They are widely grouped as Broad gauge,medium etc., depending on the distance between the rails...and varies from country to country
    Broad Gauge Breitspurbahn 3,000 mm (118.1 in) Brunel 2,140 mm (84.3 in) Indian 1,676 mm (66.0 in) Iberian 1,668 mm (65.7 in) Irish 1,600 mm (63.0 in) Russian 1,520 mm (59.8 in) Standard
    (Stephenson)
    1,435 mm (56.5 in) Medium Gauge Railway Scotch 1,372 mm (54.0 in) Cape 1,067 mm (42.0 in) Metre 1,000 mm (39.4 in) Narrow Gauge Railway Three foot 914 mm (36.0 in) Bosnian 760 mm (29.9
    These rails are mounted on what is called " Sleepers " to support them,and to take the load and distribute it. The sleepers are laid down on the ground with buffers to give strength,and at at the same time holding the rails in place without causing distortion under heat and load stress. This buffer is made of gravel and called "ballast"...



    Depending on the country,it's temperature, seismographic record, speed and load of the passing traffic this design varies.
    here are some pictures of various types of support..

    The older ,and now obsolete Wooden sleeper type



    The High speed Matt support type used in Japan..concrete sleepers



    The Ballast less full concrete type used for high speed train in CHINA.

    Last edited by psr; 08-13-2012 at 11:25 AM.
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  8. #28
    psr
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    Let us look at the Rail Joints which serve to connect the lengths of rail to make a continuous path for the train to move on...Broadly categorizing there are three types.. The Normal joint with Fish plate on both side and securing Nuts and Bolts, the second The Welded Joint, and the third the Isolated Joint for Signalling and track and train movement monitoring.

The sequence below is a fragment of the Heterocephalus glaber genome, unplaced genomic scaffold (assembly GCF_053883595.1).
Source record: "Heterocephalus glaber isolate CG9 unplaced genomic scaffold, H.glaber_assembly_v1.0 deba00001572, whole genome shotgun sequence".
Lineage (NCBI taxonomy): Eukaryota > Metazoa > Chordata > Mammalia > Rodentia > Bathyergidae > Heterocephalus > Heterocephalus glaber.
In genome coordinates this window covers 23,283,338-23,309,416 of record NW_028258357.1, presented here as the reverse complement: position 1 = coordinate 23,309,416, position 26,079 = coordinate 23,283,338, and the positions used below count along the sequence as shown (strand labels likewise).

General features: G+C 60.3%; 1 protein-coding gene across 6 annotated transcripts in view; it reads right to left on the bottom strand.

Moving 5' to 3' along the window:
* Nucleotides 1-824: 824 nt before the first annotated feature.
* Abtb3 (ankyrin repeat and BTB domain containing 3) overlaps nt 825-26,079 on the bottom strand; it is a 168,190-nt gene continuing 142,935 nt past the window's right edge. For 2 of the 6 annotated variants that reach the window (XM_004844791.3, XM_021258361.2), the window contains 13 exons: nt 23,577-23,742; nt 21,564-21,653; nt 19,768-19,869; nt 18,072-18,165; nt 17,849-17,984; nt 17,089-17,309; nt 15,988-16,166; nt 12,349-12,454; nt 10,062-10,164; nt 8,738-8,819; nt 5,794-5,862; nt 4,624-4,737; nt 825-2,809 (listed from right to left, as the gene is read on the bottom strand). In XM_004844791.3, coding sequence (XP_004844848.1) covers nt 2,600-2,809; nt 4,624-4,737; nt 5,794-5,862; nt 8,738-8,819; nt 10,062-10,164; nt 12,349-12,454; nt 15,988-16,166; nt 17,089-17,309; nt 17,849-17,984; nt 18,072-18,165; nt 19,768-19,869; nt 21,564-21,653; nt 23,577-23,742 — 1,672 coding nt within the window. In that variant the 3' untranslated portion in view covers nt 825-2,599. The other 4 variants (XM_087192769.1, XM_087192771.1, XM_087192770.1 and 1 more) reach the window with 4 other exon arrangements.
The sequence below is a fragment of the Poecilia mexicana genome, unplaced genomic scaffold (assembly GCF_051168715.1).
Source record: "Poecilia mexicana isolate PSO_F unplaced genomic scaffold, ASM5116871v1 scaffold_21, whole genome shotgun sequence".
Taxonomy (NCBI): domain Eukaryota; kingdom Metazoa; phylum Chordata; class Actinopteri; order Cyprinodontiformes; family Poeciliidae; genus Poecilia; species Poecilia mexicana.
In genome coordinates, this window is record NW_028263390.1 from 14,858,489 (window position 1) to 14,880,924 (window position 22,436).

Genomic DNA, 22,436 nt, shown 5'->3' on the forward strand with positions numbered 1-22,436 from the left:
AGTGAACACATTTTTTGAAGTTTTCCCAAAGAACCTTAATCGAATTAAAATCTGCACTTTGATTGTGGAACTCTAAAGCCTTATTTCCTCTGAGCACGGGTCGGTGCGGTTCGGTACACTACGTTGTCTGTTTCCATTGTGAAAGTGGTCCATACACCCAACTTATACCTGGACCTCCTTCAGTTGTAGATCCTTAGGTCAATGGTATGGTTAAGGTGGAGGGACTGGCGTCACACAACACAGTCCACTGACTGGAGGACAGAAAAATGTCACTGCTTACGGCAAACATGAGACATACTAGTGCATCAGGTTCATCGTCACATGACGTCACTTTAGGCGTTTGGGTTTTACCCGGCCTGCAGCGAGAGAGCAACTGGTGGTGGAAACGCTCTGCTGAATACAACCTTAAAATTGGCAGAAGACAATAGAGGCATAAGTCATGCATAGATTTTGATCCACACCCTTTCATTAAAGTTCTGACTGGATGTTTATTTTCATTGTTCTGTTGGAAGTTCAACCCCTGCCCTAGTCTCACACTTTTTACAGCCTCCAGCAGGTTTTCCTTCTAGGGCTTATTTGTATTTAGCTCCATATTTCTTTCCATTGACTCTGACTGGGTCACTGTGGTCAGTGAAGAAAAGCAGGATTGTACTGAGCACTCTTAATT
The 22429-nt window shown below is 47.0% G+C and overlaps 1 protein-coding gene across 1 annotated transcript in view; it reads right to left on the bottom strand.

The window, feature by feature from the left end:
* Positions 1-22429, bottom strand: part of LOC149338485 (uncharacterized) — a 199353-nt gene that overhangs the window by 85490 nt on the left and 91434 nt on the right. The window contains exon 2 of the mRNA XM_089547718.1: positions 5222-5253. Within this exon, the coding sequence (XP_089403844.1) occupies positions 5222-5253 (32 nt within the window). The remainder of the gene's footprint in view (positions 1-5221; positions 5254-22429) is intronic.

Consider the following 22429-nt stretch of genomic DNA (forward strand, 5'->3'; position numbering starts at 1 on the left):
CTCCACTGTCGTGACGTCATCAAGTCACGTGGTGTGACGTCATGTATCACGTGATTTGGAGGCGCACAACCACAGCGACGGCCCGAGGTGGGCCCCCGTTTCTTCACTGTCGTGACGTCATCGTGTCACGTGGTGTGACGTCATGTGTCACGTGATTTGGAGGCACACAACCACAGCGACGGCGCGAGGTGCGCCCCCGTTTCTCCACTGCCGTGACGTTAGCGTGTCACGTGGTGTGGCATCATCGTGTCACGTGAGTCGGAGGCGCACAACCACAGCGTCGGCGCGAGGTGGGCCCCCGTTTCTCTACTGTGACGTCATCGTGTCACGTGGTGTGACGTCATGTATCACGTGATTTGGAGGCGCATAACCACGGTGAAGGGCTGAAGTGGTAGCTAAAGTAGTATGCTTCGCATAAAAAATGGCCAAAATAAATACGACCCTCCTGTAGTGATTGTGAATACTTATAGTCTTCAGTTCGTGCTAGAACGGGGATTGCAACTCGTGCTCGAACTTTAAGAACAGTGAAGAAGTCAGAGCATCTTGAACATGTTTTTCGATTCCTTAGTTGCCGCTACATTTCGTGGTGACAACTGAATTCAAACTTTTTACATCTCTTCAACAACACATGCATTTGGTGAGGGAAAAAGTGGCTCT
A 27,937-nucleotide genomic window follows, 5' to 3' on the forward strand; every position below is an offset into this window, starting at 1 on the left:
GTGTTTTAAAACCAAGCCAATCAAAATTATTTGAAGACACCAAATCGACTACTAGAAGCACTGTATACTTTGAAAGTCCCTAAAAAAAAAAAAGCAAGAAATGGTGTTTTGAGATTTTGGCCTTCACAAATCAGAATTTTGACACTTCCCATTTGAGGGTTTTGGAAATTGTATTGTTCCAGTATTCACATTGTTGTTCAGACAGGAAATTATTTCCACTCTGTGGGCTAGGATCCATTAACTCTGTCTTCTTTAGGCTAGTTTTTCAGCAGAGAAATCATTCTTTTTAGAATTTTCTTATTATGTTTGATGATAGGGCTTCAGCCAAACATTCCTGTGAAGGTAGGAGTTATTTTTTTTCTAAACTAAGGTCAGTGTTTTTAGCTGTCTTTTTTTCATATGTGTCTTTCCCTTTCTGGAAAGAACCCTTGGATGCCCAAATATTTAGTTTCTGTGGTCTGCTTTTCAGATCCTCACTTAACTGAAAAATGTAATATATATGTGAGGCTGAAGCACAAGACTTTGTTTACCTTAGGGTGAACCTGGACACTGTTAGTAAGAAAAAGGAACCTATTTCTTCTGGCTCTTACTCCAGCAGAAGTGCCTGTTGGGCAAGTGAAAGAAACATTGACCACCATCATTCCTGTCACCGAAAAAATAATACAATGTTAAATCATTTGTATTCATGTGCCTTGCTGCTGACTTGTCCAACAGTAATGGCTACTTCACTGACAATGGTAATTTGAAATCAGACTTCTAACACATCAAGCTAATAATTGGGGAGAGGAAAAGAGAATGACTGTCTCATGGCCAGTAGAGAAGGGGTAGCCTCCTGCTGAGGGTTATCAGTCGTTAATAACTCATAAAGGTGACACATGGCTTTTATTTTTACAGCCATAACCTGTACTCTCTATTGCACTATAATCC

The normal joints are made for Every length of the rail and leads to track creep and wear on loco and wagon wheels . The solution to this was found to be the Welded joint. This necessitated use of superior steel for the rails ,which had negligible heat expansion and contraction, and good load carrying capacity.
    Here is a picture of the common joint...




    here is a Picture of welded joint.



    here is a picture of the Insulated and glued joint...


    Last edited by psr; 08-13-2012 at 11:29 AM.
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    i missed this wonderful thread, will read in detail later, but nice thread.

  10. #30
    Rusted Saerius's Avatar
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    Psr sir,

    The section pic of the superheat did help in clearing my doubt.

    So did link about the mallet articulated compound locomotive (i have yet to finish reading up the entire article though, preparing for an exam of Industrial Electronics) I have a question, so the US mallets have simple expansion cylinders, woudnt that give them benefit over the compound expansion cylinder locomotives when they both breakdown? if one set of US Mallet cyl units fail, then the locomotive can chug back to the depot on the other pair, but what happens when the high pressure expansion units fail in the compound cyl setup. I feel that the answer to my question might be hidden in the link that you gave me, but still what do you say?

    I had no idea about the driver wheels also being dynamically balanced apart from just statical balance. In the back of my head i always thought that the cranks were 180 degrees apart, even before that i thought that they didnt have any offset. I blame Improperly designed toy trains.

    Ok now about rails, the Ballast is there to absorb the loads of the train in motion , to distribute it to the ground and in turn also give a softer uhm ride (for lack of words) ? Or does it do no such work of softening the load on the rail ,by allowing it to flex within elastic limits? If yes then how is rail life affected in ballast less full concrete sleepers?

    Glued joints or alumino thermic welded joints are still given expansion joints at certain distances too, right?
    When I die, I want to go peacefully like my Grandfather did, in his sleep -- not screaming, like the passengers in his car